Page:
Guest column misrepresents professor's words (see comments) — The Chronicle recently reprinted a column from The Daily Princetonian by Brandon McGinley ("Faculty should stand by its students," Feb. 16) that misrepresents and distorts what I actually wrote and said. By so doing The Chronicle continues misrepresenting my language while hiding behind someone else's actual lies.
McGinley quotes two word from my writing and then surrounds those with lies. The piece from which he quotes is actually my criticism of a reading of the lacrosse team players as perfect offenders and my criticism of a reading of the accuser as a perfect victim.
Please refer to the following link to the actual essay so that The Chronicle and its readers can then see for themselves what a distortion McGinley has written.
comment by Locomotive Breath/Duke graduate with a BS, MS and PhD. — Your last letter to the Chronicle on 1/25/2007 complained that the late August 2006 ESPN article by Jon Pessah "Months later, unanswered questions haunt Duke" saying that "Lubiano knew some would see the ad as a stake through the collective heart of the lacrosse team" as quoted in a Chronicle article by Dave Kleban on 1/23/2007 was false. You made this same assertion at the "Shut Up and Teach" event on 2/12/07. Essentially, you're claiming that Jon Pessah is a liar. Other than to do that, you've yet to correct the record and tell us what you actually DID say.Letters to Herald-Sun:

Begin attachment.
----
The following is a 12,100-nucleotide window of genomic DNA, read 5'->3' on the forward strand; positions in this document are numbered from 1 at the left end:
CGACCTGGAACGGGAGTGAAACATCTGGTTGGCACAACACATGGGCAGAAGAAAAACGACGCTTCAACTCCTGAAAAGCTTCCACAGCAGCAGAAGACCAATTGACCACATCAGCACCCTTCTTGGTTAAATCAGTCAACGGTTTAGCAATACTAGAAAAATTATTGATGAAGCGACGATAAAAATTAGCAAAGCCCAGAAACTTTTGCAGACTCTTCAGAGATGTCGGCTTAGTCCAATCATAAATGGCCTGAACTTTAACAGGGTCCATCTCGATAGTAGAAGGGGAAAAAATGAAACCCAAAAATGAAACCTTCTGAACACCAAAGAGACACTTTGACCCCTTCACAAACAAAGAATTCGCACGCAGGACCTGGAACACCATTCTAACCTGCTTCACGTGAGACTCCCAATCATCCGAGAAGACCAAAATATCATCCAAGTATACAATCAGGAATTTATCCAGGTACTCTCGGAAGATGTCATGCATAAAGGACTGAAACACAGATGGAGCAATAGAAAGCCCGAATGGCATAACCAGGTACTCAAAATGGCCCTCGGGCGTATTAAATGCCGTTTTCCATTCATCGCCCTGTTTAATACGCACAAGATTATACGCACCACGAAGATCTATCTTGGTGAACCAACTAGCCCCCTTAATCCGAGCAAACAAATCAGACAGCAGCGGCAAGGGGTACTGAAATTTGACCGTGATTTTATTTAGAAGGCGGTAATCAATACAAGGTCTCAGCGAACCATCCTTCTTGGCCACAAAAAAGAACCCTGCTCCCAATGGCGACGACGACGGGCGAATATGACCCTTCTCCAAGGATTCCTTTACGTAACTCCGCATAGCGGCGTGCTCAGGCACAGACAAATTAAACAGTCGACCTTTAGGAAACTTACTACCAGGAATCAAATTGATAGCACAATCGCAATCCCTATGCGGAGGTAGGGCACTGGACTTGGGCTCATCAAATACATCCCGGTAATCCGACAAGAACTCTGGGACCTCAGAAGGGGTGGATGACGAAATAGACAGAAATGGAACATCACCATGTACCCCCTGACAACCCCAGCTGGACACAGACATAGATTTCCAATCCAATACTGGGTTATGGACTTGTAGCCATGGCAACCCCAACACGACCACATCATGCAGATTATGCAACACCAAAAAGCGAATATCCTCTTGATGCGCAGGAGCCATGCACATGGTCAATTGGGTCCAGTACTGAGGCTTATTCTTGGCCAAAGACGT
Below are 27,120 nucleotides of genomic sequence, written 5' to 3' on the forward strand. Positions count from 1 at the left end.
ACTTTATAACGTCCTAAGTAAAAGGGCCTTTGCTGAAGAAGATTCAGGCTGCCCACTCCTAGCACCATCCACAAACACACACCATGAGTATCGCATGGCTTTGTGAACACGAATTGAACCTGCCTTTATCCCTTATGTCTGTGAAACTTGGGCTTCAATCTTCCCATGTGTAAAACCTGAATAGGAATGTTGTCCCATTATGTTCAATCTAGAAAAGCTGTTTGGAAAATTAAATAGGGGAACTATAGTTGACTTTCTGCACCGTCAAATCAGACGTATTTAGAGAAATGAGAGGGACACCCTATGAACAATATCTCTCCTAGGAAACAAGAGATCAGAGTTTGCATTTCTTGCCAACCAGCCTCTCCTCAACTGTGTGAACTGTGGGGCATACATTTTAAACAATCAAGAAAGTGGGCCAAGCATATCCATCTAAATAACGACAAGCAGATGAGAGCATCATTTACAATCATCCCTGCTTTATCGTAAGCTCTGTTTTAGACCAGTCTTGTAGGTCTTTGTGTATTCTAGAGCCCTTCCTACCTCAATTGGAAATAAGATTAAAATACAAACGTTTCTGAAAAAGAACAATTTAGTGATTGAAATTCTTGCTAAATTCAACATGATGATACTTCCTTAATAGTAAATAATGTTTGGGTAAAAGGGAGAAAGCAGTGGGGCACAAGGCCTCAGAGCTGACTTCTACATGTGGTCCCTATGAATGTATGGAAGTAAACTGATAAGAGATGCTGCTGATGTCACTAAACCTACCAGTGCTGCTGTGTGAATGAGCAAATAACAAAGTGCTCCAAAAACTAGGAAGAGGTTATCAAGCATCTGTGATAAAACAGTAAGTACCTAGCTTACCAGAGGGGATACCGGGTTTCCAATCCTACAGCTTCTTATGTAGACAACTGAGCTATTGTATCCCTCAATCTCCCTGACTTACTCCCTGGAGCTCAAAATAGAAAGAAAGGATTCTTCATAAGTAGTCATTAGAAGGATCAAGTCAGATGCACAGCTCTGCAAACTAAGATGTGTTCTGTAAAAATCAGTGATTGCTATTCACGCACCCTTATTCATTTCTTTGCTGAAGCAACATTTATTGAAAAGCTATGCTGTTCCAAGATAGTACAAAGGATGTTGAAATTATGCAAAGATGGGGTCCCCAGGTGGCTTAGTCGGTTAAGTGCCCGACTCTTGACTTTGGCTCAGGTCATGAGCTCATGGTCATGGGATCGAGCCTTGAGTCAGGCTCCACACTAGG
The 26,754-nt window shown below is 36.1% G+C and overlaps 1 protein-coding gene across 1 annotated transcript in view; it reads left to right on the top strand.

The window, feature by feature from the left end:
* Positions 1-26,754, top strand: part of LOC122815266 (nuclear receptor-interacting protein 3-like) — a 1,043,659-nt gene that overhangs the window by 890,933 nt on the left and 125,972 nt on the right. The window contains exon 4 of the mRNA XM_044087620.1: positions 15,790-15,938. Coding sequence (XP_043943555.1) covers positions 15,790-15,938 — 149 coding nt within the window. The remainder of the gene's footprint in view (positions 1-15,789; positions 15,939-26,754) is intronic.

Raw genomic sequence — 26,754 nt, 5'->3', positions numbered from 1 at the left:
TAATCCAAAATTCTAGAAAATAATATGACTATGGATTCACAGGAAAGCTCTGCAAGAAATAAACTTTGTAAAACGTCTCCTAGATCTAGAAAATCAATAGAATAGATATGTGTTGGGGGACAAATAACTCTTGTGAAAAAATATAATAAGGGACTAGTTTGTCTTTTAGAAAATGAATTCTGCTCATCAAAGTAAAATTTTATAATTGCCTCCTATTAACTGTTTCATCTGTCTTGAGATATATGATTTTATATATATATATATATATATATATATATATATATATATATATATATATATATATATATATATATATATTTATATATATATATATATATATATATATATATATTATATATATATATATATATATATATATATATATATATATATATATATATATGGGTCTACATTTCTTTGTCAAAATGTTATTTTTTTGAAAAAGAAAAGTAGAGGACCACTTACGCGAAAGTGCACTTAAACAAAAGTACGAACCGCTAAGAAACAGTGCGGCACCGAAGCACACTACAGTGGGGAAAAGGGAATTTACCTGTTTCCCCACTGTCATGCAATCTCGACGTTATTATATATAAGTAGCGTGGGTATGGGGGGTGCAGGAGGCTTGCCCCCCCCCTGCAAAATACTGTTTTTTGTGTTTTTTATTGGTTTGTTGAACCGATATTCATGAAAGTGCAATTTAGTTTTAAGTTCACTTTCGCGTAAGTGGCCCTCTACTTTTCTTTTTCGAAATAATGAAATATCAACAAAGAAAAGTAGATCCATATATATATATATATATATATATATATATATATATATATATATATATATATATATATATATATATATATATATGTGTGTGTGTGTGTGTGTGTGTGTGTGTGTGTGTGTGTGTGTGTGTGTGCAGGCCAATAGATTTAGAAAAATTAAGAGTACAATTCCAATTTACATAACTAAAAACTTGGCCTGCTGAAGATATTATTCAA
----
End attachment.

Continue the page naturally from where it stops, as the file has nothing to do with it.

Now here you are again calling someone else a liar. Why does this kind of thing seem to follow you around? You've pretty much used up your line of credit.
Howard C. Buchanan, Durham:AP/News & Observer:
True or false? — True or false? That is the question. Is she lying or are they lying? Or has our president lied concerning the war in Iraq?
What brought this to my mind was when I read in the paper concerning the innocence of a black man and 11 other people exonerated by a DNA test that proved their innocence from a guilty verdict in Texas. A Texas lawmaker calls the situation an international embarrassment. Anyone can get into this situation. You, I , lawyers and judges, if someone were to say they had been raped or assaulted. Who would you believe?
There are only two ways I know of -- the accuser saying they were not raped or assaulted; the other a polygraph test. If I was a lawyer or district attorney, the accuser would have to take the test before I would take the case, if they proved their point. I know this can't be used in court, but it would be for my advantage and no emabarrassment to the state. The state should pass a law to this effect.